Realrides Of WNY

RealRides of WNY

(It’s Day 1 of Orphans Week — orphans being nameplates which have been retired by their manufacturers…) There was no bigger or sadder orphan than this poor guy — a 1958 Edsel Roundup wagon. Ford abandoned the Edsel a couple of months into the 1960 model year, which was only the Edsel’s third. Bad timing and questionable styling helped hasten its demise. The wagon was basically a Ford wagon with an

RealRides of WNY

(Finishing up A Week of 1968s…) Of course, not every car in 1968 was a luxury car, muscle car, something at the top of the line. This 1968 Dodge Polara was Dodge’s cheapest full-size offering that year. Fancy-pants buyers could choose the more plush Polara 500, while the Joneses which the fancy-pants buyers were trying to keep up with were buying top-of-the-line Monacos. Photographed this yellow s

RealRides of WNY

(A Week of 1968s continues here on Day 4…) General Motors restyled its entire lineup of intermediate-sized cars for this year, and few were prettier than this 1968 Oldsmobile Cutlass. The Cutlass, along with offerings from Chevy, Pontiac, and Buick, came in two different wheelbases: 112-in. for all two-doors, and 116-in. for four-doors and wagons. To me the shorter cars seemed better proportioned,

RealRides of WNY

(Day 3 of A Week of 1968s…) Hard to imagine now, but back in the day full-sized cars like this 1968 Chevy Impala could be pretty hot. Especially if they came with a 385-hp Turbo-Jet 427. Old-school drivers could specify a three-speed manual (special duty version), while the more adventurous (a.k.a. less stingy) type could go with a four-on-the-floor or Turbo Hydra-Matic three-speed automatic. The

RealRides of WNY

(Day 2 of A Week of 68s…) Years ago I wouldn’t have thought so, but the older I get the more I think this 1968 Dodge Charger R/T might have been the best-looking Charger of all time. Used to really like the original ‘66-‘67 model (and I guess I still do), but this design seems more mature and less gimmicky. Just like me! I found this one a few summers ago on Grand Island. Jim Corbran, RRofWNY The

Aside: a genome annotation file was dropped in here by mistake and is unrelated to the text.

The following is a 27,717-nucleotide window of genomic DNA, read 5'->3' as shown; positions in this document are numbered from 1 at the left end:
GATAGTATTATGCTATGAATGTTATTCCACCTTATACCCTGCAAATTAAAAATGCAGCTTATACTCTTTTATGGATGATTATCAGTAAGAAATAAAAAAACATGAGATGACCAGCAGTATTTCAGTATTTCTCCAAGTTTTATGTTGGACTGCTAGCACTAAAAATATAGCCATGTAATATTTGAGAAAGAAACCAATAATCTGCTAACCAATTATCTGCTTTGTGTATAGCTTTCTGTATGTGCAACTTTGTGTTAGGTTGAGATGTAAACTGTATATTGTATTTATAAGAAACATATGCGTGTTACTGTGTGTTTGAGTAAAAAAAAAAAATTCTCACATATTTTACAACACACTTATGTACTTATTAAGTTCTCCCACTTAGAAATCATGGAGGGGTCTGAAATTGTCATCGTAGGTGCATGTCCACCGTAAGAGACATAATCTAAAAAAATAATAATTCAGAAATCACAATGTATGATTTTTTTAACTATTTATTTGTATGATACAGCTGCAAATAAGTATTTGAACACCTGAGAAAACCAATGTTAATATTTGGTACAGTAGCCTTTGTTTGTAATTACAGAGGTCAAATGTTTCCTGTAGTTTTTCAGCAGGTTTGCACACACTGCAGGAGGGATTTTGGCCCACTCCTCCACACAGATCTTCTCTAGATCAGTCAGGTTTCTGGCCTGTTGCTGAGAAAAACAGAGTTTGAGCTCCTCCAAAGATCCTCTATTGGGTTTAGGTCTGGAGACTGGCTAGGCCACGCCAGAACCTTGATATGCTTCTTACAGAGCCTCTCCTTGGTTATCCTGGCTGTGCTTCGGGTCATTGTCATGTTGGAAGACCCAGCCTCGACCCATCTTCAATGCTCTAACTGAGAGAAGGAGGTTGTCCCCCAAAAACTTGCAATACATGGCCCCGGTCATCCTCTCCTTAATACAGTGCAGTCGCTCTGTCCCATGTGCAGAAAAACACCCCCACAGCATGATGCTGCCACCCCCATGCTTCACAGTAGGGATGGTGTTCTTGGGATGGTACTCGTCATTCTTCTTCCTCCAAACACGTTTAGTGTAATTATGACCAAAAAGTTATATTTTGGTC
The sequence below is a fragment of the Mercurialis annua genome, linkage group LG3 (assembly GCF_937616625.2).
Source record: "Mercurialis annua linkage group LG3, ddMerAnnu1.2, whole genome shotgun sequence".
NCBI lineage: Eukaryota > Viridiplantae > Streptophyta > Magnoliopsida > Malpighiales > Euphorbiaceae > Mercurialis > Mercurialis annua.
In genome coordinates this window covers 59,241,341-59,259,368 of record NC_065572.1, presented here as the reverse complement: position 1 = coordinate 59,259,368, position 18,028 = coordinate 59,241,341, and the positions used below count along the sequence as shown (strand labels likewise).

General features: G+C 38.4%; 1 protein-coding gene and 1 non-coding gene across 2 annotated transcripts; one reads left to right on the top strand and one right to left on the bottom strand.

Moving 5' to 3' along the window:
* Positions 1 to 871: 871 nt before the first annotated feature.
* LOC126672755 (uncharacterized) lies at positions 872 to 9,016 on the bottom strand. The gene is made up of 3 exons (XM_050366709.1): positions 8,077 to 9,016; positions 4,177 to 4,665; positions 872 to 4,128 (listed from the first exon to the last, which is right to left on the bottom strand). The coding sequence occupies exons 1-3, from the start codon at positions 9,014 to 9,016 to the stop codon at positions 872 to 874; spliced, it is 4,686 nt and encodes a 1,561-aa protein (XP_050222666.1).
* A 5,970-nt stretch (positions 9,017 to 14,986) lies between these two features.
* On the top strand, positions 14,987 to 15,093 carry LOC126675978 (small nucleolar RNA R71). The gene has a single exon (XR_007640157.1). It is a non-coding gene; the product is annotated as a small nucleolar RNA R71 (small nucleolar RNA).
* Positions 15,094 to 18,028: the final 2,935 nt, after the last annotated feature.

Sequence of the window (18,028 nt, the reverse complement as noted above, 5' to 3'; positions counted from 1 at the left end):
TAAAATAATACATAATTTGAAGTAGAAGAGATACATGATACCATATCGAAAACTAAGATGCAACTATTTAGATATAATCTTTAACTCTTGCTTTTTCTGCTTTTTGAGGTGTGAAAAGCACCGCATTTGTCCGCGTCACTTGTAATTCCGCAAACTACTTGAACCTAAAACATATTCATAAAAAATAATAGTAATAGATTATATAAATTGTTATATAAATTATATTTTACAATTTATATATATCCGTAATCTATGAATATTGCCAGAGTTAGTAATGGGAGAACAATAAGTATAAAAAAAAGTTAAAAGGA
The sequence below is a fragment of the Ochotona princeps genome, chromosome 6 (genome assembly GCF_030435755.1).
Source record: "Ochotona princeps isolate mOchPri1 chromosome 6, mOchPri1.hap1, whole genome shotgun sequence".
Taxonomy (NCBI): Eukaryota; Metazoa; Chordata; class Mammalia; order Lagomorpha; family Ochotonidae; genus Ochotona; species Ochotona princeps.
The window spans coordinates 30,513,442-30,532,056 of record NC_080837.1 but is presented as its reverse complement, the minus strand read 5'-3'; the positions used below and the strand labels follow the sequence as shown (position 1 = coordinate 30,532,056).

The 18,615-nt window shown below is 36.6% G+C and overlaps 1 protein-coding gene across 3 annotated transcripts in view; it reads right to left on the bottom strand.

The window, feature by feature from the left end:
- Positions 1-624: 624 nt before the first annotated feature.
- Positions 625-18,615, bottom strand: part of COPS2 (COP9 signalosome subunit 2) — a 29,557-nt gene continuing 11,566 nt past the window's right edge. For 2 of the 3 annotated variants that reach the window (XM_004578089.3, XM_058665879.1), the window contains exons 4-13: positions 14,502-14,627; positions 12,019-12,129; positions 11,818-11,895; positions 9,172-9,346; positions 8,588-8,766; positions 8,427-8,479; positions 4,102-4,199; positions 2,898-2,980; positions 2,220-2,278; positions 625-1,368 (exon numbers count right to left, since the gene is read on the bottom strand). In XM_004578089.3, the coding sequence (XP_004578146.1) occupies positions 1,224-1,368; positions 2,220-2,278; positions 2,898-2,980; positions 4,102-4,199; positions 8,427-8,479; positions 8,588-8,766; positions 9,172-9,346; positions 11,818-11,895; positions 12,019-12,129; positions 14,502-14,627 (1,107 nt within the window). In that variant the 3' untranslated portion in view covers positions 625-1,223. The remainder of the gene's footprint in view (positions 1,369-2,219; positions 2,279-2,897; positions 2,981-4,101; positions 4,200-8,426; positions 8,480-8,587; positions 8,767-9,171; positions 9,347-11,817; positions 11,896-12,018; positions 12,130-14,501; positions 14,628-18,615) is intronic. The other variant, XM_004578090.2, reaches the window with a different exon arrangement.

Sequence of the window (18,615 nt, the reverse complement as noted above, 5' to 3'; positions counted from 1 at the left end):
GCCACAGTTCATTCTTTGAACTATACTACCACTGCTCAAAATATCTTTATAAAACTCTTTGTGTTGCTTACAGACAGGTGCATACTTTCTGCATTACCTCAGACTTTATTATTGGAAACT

RealRides of WNY

(Day 1 of 1968s Week…) Why 1968? It was the year I turned Sweet Sixteen and obtained my learner’s permit, which only got me even more interested in cars than I’d already been since… um, birth! This fine-looking 1968 Chevy Chevelle Malibu was typical of the cars in the street back in the day, as compared to the “Dressed to the Nines…” Chevys from the 1960s that you see at many car shows these days.

RealRides of WNY

(Day 5 of Pickup Week…) Wearing eyebrows that would make Andy Rooney proud is this 1960 Chevrolet Fleetside. Back in the day, pickups as well as cars underwent annual style changes, enabling amateurs like myself to stand on street corners and identify everything that drove past by make, model, and year. Can’t do that with the stuff they’re selling nowadays! Saw this white example a year or so ago

RealRides of WNY

(Day 4 of Pickup Week…) From the front, this 1957 Dodge Sweptside D100 looks much (but not completely) like any other Dodge pickup. But the side and rear views reveal that a pair of ’57 Dodge station wagon rear quarter panels and taillights along with the bumper have been modified to fit. This is not a one-off custom job, but was factory-made (around a couple-thousand ‘57s and ‘58s were produced)

RealRides of WNY

(Day 3 of Pickup Week…) This 1967 GMC Deluxe pickup is from the first year of a six-year styling cycle, much of which was shared with the pickups from Chevrolet. Don’t let the Deluxe moniker fool you though, this rather plain example sat on the bottom rung of GMC’s model ladder. It has the small rear window, which was standard for 1967 when a larger window was optional; all had the larger version

RealRides of WNY

(Day 2 of Pickup week…) This nice 1966 Ford F-100 Styleside shortbed was seen over the summer in Wheatfield. Note the front fender badge, which reads “Twin-I-Beam.” That of course refers to Ford’s front suspension setup, which the brochure describes as “…two front axles for toughness… each operates independently… jolts are isolated, not passed from one wheel to the other…” This praise goes on for